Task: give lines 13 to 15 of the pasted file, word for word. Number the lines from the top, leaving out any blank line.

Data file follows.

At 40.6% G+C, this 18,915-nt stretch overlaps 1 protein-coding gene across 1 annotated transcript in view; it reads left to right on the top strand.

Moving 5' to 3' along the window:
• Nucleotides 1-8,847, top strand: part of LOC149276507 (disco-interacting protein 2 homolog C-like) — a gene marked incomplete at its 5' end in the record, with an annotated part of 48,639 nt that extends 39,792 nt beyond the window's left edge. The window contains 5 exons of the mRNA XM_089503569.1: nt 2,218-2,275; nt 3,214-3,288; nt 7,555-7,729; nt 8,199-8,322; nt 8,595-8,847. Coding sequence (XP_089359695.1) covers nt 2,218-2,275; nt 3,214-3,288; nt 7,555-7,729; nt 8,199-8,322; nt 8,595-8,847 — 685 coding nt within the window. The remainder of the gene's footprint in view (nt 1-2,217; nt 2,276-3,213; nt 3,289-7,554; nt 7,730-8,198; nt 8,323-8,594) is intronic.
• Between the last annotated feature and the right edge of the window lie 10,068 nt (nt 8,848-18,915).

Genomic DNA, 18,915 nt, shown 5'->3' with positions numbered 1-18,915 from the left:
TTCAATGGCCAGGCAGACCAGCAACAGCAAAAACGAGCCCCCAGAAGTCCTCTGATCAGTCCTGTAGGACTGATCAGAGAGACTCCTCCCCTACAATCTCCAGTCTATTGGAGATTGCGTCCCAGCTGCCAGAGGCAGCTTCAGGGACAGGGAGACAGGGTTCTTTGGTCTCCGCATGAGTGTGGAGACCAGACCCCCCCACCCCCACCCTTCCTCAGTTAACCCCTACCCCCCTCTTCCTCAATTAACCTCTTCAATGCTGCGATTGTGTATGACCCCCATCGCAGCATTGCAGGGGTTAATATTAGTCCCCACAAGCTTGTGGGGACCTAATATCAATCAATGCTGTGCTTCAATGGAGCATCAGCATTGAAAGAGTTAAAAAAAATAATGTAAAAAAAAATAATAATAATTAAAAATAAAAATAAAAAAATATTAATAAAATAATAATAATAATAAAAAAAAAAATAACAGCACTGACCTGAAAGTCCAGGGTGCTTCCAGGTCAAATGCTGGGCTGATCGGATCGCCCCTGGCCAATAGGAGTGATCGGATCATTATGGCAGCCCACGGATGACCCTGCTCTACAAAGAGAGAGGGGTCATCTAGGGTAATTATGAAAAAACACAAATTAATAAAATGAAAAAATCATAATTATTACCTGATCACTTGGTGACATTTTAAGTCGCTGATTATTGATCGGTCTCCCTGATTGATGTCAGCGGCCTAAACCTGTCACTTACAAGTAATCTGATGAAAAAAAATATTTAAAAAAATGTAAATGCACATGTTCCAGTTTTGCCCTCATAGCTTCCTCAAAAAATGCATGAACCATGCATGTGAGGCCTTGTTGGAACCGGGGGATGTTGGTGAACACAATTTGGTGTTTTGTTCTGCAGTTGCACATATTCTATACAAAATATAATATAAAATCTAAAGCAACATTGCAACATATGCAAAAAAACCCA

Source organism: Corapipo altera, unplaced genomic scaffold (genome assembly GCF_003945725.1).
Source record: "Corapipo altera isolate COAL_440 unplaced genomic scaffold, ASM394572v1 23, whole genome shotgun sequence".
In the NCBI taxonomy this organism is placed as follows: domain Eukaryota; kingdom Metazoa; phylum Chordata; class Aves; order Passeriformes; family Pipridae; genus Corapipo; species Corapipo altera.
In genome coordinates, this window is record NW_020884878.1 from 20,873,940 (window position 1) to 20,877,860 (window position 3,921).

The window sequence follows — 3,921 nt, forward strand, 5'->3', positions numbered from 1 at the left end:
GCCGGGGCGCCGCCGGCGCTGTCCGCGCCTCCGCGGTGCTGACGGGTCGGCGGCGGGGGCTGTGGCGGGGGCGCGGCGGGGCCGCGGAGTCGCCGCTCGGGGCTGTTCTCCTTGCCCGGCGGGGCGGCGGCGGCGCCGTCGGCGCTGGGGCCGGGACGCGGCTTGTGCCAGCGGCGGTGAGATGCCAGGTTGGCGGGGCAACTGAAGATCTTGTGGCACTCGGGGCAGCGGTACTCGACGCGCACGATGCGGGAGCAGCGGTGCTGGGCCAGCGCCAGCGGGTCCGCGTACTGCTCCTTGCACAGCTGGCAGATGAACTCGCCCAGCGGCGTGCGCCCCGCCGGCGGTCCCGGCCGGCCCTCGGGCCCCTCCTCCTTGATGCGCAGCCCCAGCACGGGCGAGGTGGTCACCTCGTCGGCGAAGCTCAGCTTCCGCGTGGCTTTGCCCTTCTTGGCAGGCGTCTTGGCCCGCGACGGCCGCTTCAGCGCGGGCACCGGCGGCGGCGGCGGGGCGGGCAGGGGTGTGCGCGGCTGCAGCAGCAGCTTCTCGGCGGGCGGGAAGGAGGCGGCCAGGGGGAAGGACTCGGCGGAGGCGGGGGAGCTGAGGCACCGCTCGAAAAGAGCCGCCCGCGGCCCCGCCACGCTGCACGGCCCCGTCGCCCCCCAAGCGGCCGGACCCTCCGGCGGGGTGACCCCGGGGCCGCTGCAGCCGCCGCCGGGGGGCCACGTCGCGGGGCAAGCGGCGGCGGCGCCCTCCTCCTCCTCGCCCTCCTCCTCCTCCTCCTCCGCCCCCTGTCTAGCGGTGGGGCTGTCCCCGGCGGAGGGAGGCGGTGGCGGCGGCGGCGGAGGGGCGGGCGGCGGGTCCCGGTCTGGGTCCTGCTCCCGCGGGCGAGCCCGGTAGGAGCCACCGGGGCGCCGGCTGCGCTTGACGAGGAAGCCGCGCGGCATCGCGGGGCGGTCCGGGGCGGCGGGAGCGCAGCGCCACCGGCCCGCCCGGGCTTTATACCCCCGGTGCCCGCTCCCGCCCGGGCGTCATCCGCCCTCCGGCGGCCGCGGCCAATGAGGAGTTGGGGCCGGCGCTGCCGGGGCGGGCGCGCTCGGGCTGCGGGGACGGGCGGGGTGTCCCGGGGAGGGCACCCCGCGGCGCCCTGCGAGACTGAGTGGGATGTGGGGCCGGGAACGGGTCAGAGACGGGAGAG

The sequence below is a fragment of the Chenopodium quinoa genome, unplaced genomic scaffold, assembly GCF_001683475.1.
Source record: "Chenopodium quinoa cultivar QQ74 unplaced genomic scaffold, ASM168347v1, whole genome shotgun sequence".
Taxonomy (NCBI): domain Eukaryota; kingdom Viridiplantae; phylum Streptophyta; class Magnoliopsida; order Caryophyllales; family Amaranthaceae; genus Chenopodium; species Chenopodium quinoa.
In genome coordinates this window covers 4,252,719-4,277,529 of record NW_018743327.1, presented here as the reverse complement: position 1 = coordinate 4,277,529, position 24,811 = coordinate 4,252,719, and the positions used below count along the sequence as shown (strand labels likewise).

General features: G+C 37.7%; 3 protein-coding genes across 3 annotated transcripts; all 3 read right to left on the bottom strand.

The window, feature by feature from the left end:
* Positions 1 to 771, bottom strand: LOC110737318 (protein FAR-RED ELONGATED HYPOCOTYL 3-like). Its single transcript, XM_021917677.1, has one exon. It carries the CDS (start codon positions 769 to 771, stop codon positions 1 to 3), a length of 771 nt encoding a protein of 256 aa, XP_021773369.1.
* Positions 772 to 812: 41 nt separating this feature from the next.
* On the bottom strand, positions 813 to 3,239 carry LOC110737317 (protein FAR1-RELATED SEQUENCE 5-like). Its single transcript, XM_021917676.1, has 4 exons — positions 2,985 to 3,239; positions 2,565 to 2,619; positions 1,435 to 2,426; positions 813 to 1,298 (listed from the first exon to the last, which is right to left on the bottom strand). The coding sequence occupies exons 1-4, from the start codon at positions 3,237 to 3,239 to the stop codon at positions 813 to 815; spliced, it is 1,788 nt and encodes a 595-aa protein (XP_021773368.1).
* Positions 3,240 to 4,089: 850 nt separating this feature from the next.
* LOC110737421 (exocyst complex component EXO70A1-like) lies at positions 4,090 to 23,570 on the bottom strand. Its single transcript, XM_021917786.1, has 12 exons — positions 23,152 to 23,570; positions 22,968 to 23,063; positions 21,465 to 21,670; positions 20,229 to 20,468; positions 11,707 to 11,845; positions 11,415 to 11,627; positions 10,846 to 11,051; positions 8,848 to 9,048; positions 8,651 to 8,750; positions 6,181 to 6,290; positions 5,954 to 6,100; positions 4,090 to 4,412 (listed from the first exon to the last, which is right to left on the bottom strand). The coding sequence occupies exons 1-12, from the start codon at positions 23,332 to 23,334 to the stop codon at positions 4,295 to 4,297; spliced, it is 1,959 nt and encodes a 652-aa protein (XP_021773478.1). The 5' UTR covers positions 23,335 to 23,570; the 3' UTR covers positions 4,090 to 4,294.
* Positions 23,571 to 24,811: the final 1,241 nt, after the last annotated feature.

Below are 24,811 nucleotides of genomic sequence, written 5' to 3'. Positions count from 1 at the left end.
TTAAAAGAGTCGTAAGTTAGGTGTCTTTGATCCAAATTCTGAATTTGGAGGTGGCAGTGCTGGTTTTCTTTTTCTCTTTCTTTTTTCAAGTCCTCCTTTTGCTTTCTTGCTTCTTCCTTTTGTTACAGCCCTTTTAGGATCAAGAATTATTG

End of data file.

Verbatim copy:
The sequence below is a fragment of the Chenopodium quinoa genome, unplaced genomic scaffold, assembly GCF_001683475.1.
Source record: "Chenopodium quinoa cultivar QQ74 unplaced genomic scaffold, ASM168347v1, whole genome shotgun sequence".
Taxonomy (NCBI): domain Eukaryota; kingdom Viridiplantae; phylum Streptophyta; class Magnoliopsida; order Caryophyllales; family Amaranthaceae; genus Chenopodium; species Chenopodium quinoa.